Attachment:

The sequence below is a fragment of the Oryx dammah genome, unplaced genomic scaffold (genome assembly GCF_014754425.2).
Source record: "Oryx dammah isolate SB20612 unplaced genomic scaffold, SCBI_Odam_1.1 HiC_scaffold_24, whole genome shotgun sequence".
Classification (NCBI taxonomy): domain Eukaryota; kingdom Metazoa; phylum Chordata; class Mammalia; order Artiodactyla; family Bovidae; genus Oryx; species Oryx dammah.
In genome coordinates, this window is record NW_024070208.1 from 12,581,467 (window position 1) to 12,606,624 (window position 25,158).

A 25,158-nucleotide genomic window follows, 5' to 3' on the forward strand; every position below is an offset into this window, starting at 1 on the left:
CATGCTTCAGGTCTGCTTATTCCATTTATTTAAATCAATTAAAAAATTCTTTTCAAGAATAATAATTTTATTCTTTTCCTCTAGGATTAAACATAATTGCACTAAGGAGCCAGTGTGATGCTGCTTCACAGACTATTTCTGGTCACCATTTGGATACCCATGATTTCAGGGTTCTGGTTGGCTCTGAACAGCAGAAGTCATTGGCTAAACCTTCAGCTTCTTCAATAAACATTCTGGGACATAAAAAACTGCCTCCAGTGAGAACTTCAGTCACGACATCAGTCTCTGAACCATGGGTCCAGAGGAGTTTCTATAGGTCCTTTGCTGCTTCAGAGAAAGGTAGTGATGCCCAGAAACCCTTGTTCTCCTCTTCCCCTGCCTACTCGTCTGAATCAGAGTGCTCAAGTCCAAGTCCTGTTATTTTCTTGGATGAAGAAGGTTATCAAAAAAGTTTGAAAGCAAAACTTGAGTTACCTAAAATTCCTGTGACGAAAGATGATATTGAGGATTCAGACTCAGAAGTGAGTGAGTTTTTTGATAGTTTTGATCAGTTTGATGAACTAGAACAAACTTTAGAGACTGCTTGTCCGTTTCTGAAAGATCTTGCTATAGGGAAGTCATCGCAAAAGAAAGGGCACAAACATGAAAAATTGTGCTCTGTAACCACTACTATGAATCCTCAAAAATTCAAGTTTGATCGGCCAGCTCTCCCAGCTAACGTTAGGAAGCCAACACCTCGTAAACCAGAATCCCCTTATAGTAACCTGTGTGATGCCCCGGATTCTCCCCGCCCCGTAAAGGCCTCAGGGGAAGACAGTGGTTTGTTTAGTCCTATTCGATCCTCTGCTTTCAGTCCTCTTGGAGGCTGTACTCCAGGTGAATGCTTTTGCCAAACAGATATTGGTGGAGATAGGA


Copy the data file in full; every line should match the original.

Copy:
The sequence below is a fragment of the Oryx dammah genome, unplaced genomic scaffold (genome assembly GCF_014754425.2).
Source record: "Oryx dammah isolate SB20612 unplaced genomic scaffold, SCBI_Odam_1.1 HiC_scaffold_24, whole genome shotgun sequence".
Classification (NCBI taxonomy): domain Eukaryota; kingdom Metazoa; phylum Chordata; class Mammalia; order Artiodactyla; family Bovidae; genus Oryx; species Oryx dammah.
In genome coordinates, this window is record NW_024070208.1 from 12,581,467 (window position 1) to 12,606,624 (window position 25,158).

A 25,158-nucleotide genomic window follows, 5' to 3' on the forward strand; every position below is an offset into this window, starting at 1 on the left:
CATGCTTCAGGTCTGCTTATTCCATTTATTTAAATCAATTAAAAAATTCTTTTCAAGAATAATAATTTTATTCTTTTCCTCTAGGATTAAACATAATTGCACTAAGGAGCCAGTGTGATGCTGCTTCACAGACTATTTCTGGTCACCATTTGGATACCCATGATTTCAGGGTTCTGGTTGGCTCTGAACAGCAGAAGTCATTGGCTAAACCTTCAGCTTCTTCAATAAACATTCTGGGACATAAAAAACTGCCTCCAGTGAGAACTTCAGTCACGACATCAGTCTCTGAACCATGGGTCCAGAGGAGTTTCTATAGGTCCTTTGCTGCTTCAGAGAAAGGTAGTGATGCCCAGAAACCCTTGTTCTCCTCTTCCCCTGCCTACTCGTCTGAATCAGAGTGCTCAAGTCCAAGTCCTGTTATTTTCTTGGATGAAGAAGGTTATCAAAAAAGTTTGAAAGCAAAACTTGAGTTACCTAAAATTCCTGTGACGAAAGATGATATTGAGGATTCAGACTCAGAAGTGAGTGAGTTTTTTGATAGTTTTGATCAGTTTGATGAACTAGAACAAACTTTAGAGACTGCTTGTCCGTTTCTGAAAGATCTTGCTATAGGGAAGTCATCGCAAAAGAAAGGGCACAAACATGAAAAATTGTGCTCTGTAACCACTACTATGAATCCTCAAAAATTCAAGTTTGATCGGCCAGCTCTCCCAGCTAACGTTAGGAAGCCAACACCTCGTAAACCAGAATCCCCTTATAGTAACCTGTGTGATGCCCCGGATTCTCCCCGCCCCGTAAAGGCCTCAGGGGAAGACAGTGGTTTGTTTAGTCCTATTCGATCCTCTGCTTTCAGTCCTCTTGGAGGCTGTACTCCAGGTGAATGCTTTTGCCAAACAGATATTGGTGGAGATAGGA